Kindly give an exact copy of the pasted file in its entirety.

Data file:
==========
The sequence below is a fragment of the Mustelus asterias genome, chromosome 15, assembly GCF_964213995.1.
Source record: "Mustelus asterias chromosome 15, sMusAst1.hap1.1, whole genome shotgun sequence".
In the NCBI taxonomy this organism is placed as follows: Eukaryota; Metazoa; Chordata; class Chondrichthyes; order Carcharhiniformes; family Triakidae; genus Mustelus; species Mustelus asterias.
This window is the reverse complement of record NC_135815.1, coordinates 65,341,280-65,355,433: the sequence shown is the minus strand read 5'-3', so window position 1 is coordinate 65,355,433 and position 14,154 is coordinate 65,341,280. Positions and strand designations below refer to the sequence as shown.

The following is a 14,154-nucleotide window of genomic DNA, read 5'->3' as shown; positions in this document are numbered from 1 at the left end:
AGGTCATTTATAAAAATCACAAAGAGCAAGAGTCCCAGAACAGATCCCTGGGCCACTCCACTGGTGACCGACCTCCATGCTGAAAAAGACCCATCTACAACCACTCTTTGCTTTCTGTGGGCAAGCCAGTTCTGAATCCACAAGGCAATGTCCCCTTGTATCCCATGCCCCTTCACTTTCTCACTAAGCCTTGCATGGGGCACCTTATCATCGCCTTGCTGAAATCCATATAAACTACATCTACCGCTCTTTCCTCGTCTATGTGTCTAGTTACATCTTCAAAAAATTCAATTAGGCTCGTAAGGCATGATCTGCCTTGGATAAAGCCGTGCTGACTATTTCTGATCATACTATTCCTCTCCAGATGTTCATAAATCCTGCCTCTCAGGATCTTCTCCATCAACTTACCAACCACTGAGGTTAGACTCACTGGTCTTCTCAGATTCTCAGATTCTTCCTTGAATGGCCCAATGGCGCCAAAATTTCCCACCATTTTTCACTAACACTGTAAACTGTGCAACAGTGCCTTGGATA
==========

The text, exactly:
The sequence below is a fragment of the Mustelus asterias genome, chromosome 15, assembly GCF_964213995.1.
Source record: "Mustelus asterias chromosome 15, sMusAst1.hap1.1, whole genome shotgun sequence".
In the NCBI taxonomy this organism is placed as follows: Eukaryota; Metazoa; Chordata; class Chondrichthyes; order Carcharhiniformes; family Triakidae; genus Mustelus; species Mustelus asterias.
This window is the reverse complement of record NC_135815.1, coordinates 65,341,280-65,355,433: the sequence shown is the minus strand read 5'-3', so window position 1 is coordinate 65,355,433 and position 14,154 is coordinate 65,341,280. Positions and strand designations below refer to the sequence as shown.

The following is a 14,154-nucleotide window of genomic DNA, read 5'->3' as shown; positions in this document are numbered from 1 at the left end:
AGGTCATTTATAAAAATCACAAAGAGCAAGAGTCCCAGAACAGATCCCTGGGCCACTCCACTGGTGACCGACCTCCATGCTGAAAAAGACCCATCTACAACCACTCTTTGCTTTCTGTGGGCAAGCCAGTTCTGAATCCACAAGGCAATGTCCCCTTGTATCCCATGCCCCTTCACTTTCTCACTAAGCCTTGCATGGGGCACCTTATCATCGCCTTGCTGAAATCCATATAAACTACATCTACCGCTCTTTCCTCGTCTATGTGTCTAGTTACATCTTCAAAAAATTCAATTAGGCTCGTAAGGCATGATCTGCCTTGGATAAAGCCGTGCTGACTATTTCTGATCATACTATTCCTCTCCAGATGTTCATAAATCCTGCCTCTCAGGATCTTCTCCATCAACTTACCAACCACTGAGGTTAGACTCACTGGTCTTCTCAGATTCTCAGATTCTTCCTTGAATGGCCCAATGGCGCCAAAATTTCCCACCATTTTTCACTAACACTGTAAACTGTGCAACAGTGCCTTGGATA